Sadly, all of this overwhelms the Mirrorverse, but beneath it all is a pretty solid game. The story is basically Disney’s Secret Wars – an invasion event that causes the multiverse to implode and evil crystal copies of Disney heroes and villains invade through a mysterious shattered mirror. These events are kiddie plots in the story that builds the world. On one hand, you help Tron and Buzz Lightyear reset time to stop Zurg from taking over the Mirrorverse amid all the chaos. It’s a wonderful world of comics that deserves more exploration. It’s also a great fight that’s both easy to learn and infinitely complex once you start thinking about all of the team’s abilities and passive bonuses. There’s a lot of depth to team building, and there’s a fair amount of skill in the game, but it’s all served by a flashing neon sign that constantly reminds you to spend more.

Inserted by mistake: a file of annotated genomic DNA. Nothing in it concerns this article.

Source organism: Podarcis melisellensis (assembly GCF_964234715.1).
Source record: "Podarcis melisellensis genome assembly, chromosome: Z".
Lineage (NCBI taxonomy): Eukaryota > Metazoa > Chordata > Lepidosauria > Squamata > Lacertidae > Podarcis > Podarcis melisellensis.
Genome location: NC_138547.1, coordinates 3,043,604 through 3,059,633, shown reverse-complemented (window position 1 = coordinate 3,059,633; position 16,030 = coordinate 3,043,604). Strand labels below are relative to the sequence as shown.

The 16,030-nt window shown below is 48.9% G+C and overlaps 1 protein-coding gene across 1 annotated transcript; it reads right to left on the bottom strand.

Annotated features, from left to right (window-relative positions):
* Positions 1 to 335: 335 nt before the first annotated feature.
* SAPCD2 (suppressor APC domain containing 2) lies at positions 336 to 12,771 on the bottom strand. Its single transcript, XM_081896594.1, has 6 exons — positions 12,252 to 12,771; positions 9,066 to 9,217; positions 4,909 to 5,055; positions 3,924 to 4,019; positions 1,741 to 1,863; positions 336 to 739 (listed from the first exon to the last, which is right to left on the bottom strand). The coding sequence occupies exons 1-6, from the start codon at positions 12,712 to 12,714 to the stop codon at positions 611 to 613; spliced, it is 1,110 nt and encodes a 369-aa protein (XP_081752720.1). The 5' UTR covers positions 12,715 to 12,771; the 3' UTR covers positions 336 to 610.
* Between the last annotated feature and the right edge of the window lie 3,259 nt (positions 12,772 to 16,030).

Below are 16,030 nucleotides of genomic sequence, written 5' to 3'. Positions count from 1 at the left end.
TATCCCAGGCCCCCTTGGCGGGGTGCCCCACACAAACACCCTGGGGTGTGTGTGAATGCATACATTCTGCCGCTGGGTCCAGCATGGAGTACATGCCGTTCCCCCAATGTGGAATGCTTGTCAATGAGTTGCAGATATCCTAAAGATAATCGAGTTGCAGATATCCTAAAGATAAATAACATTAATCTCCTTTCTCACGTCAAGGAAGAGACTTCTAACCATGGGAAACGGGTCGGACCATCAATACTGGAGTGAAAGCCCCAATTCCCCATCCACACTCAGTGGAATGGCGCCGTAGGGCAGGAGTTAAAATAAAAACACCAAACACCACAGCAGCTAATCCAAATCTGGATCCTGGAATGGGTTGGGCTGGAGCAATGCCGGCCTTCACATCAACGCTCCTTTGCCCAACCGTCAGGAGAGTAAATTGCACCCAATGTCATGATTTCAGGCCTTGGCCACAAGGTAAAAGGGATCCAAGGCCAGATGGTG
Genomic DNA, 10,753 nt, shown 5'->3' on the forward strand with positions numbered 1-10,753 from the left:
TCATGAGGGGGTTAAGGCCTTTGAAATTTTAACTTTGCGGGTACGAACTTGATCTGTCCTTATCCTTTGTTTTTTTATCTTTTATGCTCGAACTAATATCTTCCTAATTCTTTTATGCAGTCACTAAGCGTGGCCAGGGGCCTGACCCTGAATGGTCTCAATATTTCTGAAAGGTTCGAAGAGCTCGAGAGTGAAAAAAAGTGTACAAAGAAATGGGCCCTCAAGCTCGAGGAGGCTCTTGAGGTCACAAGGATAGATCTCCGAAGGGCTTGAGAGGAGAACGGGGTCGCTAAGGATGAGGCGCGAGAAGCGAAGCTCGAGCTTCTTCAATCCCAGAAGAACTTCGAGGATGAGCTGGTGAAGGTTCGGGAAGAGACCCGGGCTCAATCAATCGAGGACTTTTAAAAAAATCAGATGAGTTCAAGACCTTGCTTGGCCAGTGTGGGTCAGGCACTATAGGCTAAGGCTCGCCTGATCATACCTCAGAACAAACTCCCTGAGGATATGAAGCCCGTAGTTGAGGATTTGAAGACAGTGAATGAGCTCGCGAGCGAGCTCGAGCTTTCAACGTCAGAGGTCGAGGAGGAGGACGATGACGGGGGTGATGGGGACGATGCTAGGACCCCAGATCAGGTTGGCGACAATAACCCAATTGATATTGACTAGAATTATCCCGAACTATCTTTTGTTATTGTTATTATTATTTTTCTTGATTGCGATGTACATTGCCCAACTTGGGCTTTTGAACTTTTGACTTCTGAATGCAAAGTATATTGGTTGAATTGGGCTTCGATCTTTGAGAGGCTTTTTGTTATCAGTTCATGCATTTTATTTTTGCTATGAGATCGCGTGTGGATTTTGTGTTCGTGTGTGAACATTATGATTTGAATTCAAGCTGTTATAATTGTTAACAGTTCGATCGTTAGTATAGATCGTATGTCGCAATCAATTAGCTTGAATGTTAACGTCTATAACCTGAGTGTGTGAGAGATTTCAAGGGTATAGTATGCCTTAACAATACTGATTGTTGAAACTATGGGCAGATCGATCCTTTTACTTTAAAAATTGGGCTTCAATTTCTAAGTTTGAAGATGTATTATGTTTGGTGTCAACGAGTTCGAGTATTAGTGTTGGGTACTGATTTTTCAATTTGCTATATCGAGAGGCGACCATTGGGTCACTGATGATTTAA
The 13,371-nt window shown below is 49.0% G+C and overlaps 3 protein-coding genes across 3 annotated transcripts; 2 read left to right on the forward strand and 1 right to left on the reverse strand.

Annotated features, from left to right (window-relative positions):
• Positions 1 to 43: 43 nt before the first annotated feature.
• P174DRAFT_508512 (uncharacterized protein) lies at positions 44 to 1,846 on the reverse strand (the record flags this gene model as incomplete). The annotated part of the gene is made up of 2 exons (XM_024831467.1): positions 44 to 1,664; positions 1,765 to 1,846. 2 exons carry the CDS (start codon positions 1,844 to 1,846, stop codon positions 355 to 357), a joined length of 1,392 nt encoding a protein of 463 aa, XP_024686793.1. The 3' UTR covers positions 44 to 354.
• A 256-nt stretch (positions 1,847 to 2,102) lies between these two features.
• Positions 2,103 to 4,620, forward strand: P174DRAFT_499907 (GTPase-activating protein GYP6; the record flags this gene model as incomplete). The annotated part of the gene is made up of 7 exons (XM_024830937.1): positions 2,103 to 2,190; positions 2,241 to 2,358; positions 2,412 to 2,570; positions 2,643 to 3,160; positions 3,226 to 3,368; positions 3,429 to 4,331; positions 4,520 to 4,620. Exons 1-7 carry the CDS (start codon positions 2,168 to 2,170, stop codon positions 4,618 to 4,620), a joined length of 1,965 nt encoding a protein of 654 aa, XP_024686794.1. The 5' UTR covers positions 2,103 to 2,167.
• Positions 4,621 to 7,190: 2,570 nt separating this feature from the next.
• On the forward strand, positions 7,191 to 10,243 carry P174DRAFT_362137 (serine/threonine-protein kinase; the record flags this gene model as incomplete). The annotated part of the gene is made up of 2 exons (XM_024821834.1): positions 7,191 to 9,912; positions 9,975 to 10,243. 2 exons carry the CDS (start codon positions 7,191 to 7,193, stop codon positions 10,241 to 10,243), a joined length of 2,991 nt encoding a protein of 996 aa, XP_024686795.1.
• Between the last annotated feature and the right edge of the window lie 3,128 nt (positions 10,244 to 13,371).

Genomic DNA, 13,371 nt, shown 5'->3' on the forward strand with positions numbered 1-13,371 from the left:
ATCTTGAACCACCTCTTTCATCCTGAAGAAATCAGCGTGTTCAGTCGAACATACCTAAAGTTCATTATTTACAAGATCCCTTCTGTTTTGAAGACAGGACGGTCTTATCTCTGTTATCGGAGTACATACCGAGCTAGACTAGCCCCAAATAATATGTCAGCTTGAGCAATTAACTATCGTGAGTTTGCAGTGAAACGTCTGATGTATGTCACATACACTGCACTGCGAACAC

There’s a lot of disdain for mobile games these days, and the Mirrorverse uses a lot of the same strategy as Diablo Immortal to separate players from their money, but I don’t think we should just accept that’s how mobile games are. While they’re not perfect, neither Wild Rift nor Pokemon Unite are casinos masquerading as video games, and popular titles like PUBG, Fortnite, and Apex Legends Mobile are more or less the same experience you get on PC and console. There’s no reason other than greed to think mobile games need to drop to this level, especially those with Disney characters. I’m still wondering how to explain to my nephew that he can’t play Stitch until he pulls the lever of this slot machine a hundred times. His pocket money is only $20 a week, so it might take a while.